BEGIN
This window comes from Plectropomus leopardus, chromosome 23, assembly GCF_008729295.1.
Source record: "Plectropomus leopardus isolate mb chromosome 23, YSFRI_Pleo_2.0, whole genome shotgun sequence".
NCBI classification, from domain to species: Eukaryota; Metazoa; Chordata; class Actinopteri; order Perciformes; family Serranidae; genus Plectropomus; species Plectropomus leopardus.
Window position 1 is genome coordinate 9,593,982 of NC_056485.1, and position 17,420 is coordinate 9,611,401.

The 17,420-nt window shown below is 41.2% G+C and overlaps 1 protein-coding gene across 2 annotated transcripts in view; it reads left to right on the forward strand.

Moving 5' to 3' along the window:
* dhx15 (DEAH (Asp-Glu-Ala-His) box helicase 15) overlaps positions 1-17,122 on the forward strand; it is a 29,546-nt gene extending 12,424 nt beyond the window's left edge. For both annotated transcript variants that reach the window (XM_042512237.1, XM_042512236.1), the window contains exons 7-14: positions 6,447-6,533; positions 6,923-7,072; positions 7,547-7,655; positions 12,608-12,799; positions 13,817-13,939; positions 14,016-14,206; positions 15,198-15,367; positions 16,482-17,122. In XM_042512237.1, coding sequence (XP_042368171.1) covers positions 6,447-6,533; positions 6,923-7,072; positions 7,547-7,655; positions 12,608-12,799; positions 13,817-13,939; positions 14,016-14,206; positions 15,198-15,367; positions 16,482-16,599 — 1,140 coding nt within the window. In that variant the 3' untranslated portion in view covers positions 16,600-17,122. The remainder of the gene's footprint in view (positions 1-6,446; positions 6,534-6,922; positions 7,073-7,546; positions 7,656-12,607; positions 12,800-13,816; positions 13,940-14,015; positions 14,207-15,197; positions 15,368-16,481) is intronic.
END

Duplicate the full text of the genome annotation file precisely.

This window comes from Plectropomus leopardus, chromosome 23, assembly GCF_008729295.1.
Source record: "Plectropomus leopardus isolate mb chromosome 23, YSFRI_Pleo_2.0, whole genome shotgun sequence".
NCBI classification, from domain to species: Eukaryota; Metazoa; Chordata; class Actinopteri; order Perciformes; family Serranidae; genus Plectropomus; species Plectropomus leopardus.
Window position 1 is genome coordinate 9,593,982 of NC_056485.1, and position 17,420 is coordinate 9,611,401.

The 17,420-nt window shown below is 41.2% G+C and overlaps 1 protein-coding gene across 2 annotated transcripts in view; it reads left to right on the forward strand.

Moving 5' to 3' along the window:
* dhx15 (DEAH (Asp-Glu-Ala-His) box helicase 15) overlaps positions 1-17,122 on the forward strand; it is a 29,546-nt gene extending 12,424 nt beyond the window's left edge. For both annotated transcript variants that reach the window (XM_042512237.1, XM_042512236.1), the window contains exons 7-14: positions 6,447-6,533; positions 6,923-7,072; positions 7,547-7,655; positions 12,608-12,799; positions 13,817-13,939; positions 14,016-14,206; positions 15,198-15,367; positions 16,482-17,122. In XM_042512237.1, coding sequence (XP_042368171.1) covers positions 6,447-6,533; positions 6,923-7,072; positions 7,547-7,655; positions 12,608-12,799; positions 13,817-13,939; positions 14,016-14,206; positions 15,198-15,367; positions 16,482-16,599 — 1,140 coding nt within the window. In that variant the 3' untranslated portion in view covers positions 16,600-17,122. The remainder of the gene's footprint in view (positions 1-6,446; positions 6,534-6,922; positions 7,073-7,546; positions 7,656-12,607; positions 12,800-13,816; positions 13,940-14,015; positions 14,207-15,197; positions 15,368-16,481) is intronic.